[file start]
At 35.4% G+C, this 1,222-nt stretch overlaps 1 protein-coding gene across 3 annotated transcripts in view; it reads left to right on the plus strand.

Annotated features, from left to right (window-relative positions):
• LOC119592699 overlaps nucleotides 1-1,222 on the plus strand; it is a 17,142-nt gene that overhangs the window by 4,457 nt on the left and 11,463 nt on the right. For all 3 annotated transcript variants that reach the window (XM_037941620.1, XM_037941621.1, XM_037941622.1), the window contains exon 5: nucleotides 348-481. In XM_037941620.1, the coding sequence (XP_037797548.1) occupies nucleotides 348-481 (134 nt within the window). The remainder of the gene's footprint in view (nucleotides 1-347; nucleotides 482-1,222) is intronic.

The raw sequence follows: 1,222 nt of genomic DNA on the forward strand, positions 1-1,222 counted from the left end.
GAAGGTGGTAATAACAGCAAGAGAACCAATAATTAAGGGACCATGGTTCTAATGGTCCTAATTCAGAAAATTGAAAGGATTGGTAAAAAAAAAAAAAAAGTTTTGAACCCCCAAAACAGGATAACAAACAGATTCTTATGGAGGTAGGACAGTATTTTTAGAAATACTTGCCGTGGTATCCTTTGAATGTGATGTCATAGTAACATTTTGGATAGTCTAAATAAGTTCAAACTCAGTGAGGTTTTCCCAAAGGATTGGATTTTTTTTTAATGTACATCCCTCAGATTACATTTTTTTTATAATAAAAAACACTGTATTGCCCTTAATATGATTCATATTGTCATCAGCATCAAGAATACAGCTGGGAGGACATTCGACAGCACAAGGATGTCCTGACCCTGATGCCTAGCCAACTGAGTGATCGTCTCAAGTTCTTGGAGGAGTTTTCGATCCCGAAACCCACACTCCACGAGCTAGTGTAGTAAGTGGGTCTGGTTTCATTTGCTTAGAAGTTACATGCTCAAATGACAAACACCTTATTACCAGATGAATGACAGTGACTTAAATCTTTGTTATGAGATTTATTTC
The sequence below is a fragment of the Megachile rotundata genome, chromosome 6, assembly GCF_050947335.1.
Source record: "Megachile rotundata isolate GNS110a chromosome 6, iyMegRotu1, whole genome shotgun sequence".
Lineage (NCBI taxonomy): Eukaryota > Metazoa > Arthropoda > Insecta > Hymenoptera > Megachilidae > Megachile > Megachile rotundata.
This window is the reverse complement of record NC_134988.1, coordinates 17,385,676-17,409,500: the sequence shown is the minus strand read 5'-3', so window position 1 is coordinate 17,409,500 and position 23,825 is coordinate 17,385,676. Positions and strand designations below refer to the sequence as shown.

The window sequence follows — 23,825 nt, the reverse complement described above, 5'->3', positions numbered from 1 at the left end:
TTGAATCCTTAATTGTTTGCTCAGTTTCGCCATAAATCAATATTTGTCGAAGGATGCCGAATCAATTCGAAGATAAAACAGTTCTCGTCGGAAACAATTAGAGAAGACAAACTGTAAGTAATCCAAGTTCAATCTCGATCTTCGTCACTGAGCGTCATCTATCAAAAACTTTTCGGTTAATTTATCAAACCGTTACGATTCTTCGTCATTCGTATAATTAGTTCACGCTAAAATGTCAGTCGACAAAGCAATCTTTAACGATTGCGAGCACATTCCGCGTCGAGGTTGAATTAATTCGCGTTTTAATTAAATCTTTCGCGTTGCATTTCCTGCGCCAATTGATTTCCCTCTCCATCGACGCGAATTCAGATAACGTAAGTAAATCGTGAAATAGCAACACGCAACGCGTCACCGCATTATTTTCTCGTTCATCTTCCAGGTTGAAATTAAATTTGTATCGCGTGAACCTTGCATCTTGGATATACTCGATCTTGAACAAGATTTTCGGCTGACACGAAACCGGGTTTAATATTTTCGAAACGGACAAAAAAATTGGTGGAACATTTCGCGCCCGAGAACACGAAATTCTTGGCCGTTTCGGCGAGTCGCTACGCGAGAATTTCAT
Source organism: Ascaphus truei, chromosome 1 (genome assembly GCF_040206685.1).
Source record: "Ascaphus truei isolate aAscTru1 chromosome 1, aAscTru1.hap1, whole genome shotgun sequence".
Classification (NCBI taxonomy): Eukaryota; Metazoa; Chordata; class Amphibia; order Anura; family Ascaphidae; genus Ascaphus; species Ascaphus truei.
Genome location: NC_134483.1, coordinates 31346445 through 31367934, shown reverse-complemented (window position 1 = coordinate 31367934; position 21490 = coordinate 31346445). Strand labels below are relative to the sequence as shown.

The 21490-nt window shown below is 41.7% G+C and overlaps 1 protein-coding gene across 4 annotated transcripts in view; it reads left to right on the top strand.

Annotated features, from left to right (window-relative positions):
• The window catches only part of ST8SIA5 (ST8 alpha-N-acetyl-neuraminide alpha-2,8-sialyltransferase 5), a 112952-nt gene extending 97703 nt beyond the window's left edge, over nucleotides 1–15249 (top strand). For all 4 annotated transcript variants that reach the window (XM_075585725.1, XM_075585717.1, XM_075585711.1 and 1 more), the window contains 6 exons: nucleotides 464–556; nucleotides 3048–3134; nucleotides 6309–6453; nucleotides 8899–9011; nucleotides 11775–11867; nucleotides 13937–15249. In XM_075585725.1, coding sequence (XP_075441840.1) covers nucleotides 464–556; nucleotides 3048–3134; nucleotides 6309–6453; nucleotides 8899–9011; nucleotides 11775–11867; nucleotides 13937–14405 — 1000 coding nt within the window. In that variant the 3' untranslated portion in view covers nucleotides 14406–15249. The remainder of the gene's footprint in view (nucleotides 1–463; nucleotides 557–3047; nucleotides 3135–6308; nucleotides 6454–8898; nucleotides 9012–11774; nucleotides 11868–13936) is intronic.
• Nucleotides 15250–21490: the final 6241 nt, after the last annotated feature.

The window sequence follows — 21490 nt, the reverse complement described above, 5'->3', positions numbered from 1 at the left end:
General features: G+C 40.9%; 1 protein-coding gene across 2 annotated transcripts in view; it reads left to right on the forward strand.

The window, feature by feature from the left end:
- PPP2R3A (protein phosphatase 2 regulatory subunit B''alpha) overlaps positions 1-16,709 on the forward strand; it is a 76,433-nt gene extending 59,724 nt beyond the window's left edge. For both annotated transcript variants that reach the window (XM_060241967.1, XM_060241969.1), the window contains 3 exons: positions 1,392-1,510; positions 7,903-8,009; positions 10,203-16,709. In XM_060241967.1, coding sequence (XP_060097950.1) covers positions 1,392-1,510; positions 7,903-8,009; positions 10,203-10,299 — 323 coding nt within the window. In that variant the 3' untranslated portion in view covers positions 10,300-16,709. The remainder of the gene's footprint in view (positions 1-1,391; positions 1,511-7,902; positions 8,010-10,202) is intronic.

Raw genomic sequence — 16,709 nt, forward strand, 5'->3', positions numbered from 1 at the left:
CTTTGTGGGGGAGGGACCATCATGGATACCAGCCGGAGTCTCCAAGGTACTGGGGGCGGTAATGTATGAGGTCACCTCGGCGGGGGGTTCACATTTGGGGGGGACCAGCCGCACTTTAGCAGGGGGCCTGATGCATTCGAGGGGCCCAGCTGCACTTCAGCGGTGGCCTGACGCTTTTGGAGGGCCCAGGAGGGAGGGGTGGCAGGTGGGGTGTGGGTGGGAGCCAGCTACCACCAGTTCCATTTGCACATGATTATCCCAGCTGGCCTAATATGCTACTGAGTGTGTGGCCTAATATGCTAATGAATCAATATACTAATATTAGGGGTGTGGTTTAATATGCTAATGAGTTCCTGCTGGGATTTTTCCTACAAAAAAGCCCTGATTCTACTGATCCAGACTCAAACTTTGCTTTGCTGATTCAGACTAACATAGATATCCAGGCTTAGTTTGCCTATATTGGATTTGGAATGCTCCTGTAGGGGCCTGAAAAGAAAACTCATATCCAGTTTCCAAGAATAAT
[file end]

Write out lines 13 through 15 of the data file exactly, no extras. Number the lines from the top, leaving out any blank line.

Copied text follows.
Source record: "Ascaphus truei isolate aAscTru1 chromosome 1, aAscTru1.hap1, whole genome shotgun sequence".
Classification (NCBI taxonomy): Eukaryota; Metazoa; Chordata; class Amphibia; order Anura; family Ascaphidae; genus Ascaphus; species Ascaphus truei.
Genome location: NC_134483.1, coordinates 31346445 through 31367934, shown reverse-complemented (window position 1 = coordinate 31367934; position 21490 = coordinate 31346445). Strand labels below are relative to the sequence as shown.